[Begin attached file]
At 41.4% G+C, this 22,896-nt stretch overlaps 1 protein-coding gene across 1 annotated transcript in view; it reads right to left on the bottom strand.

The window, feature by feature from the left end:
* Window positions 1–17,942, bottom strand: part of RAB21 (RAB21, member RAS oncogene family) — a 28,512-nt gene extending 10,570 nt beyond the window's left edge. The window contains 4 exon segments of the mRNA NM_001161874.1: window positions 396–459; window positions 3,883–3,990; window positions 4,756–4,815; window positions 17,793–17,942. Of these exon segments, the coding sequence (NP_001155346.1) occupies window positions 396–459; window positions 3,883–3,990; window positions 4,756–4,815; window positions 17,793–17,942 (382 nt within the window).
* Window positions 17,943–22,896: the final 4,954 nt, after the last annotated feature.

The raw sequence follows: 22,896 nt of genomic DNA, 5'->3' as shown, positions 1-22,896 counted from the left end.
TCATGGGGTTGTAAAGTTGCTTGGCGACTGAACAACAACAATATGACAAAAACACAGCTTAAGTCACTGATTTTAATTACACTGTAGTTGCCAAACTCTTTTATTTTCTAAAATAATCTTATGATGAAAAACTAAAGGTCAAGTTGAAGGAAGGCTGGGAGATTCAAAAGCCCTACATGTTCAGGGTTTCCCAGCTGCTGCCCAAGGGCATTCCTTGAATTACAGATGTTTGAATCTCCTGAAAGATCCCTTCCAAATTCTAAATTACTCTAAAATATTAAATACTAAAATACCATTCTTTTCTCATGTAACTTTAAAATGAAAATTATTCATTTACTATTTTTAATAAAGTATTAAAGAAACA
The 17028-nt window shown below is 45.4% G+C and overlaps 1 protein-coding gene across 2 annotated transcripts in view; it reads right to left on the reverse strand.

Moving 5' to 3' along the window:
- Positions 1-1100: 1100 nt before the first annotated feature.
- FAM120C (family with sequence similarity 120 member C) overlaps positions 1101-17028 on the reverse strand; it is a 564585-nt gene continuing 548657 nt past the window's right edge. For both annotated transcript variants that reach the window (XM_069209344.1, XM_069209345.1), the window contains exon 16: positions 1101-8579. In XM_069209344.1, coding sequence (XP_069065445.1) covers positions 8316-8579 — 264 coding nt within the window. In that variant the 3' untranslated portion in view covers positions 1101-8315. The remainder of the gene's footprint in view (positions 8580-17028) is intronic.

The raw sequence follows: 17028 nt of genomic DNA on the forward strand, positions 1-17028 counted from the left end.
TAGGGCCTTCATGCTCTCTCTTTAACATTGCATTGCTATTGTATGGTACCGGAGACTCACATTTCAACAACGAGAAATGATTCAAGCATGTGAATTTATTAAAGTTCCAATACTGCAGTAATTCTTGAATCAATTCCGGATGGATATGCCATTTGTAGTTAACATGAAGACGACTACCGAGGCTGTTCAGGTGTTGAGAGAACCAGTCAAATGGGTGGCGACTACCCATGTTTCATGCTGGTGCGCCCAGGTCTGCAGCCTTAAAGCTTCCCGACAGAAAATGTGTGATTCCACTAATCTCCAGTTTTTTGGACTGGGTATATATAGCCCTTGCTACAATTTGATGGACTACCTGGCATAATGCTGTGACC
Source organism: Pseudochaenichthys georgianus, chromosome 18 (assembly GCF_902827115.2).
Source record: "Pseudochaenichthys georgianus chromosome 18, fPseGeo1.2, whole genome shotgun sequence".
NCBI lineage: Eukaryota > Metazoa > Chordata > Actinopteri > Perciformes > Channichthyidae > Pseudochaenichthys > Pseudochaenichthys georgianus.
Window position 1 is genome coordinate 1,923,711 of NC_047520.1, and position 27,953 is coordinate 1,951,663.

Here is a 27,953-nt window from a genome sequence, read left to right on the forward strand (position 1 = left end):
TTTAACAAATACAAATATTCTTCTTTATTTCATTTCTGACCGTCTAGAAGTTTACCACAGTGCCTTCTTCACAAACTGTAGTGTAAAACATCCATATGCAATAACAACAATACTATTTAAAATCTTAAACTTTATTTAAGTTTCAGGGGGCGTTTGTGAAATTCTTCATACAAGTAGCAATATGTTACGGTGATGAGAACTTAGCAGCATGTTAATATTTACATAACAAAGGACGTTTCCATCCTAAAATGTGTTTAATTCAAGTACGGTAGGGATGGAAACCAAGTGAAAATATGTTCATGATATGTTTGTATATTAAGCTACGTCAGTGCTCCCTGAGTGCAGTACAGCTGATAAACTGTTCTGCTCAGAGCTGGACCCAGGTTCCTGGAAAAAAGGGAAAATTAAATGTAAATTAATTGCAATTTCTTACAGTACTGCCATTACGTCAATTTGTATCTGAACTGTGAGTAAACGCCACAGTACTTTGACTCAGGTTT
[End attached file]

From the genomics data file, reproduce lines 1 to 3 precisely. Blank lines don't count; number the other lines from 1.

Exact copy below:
At 41.4% G+C, this 22,896-nt stretch overlaps 1 protein-coding gene across 1 annotated transcript in view; it reads right to left on the bottom strand.

The window, feature by feature from the left end:
* Window positions 1–17,942, bottom strand: part of RAB21 (RAB21, member RAS oncogene family) — a 28,512-nt gene extending 10,570 nt beyond the window's left edge. The window contains 4 exon segments of the mRNA NM_001161874.1: window positions 396–459; window positions 3,883–3,990; window positions 4,756–4,815; window positions 17,793–17,942. Of these exon segments, the coding sequence (NP_001155346.1) occupies window positions 396–459; window positions 3,883–3,990; window positions 4,756–4,815; window positions 17,793–17,942 (382 nt within the window).